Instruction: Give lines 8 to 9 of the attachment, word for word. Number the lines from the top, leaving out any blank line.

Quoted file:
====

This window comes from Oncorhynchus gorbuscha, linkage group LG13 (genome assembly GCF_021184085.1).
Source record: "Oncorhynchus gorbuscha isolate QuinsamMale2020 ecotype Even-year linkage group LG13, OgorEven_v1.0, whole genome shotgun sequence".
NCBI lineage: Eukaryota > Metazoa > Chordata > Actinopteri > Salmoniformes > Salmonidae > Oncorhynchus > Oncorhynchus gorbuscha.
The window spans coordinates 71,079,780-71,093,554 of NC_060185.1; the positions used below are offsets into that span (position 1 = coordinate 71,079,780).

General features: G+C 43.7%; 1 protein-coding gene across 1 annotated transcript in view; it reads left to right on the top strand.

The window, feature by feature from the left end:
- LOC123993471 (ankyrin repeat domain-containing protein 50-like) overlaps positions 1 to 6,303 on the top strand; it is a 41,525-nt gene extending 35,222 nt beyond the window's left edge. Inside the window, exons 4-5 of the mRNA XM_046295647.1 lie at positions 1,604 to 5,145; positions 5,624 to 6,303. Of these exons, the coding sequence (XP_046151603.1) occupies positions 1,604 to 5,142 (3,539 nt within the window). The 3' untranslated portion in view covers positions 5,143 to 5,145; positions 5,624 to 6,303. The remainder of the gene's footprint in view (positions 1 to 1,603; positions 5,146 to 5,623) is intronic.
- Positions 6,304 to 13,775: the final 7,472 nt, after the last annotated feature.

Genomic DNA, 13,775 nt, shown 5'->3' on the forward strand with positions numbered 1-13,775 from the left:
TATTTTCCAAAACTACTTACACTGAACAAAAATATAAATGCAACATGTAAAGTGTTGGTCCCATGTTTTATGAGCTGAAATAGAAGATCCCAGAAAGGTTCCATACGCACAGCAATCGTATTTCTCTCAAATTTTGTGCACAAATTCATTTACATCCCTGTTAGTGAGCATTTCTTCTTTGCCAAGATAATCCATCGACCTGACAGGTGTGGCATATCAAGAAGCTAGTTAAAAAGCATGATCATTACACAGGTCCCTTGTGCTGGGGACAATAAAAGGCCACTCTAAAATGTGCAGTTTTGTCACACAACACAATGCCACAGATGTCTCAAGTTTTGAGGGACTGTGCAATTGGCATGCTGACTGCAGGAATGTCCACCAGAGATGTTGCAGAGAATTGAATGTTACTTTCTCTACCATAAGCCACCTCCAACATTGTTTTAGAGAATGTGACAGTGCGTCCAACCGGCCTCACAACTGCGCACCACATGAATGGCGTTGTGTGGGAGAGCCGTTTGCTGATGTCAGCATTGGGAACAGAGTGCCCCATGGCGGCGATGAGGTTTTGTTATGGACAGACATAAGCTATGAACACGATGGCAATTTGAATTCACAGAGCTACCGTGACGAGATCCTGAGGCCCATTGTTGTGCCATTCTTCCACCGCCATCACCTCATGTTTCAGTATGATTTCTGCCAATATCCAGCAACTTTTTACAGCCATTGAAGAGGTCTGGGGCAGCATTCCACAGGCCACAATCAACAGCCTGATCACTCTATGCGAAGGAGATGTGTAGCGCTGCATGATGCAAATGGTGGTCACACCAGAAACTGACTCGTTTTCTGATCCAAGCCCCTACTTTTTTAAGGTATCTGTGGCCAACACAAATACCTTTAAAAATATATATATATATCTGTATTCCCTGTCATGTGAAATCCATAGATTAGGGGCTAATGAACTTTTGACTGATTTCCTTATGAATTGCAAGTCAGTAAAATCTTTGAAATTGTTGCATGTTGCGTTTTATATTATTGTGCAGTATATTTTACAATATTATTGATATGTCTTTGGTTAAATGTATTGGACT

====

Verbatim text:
- Positions 6,304 to 13,775: the final 7,472 nt, after the last annotated feature.

Genomic DNA, 13,775 nt, shown 5'->3' on the forward strand with positions numbered 1-13,775 from the left: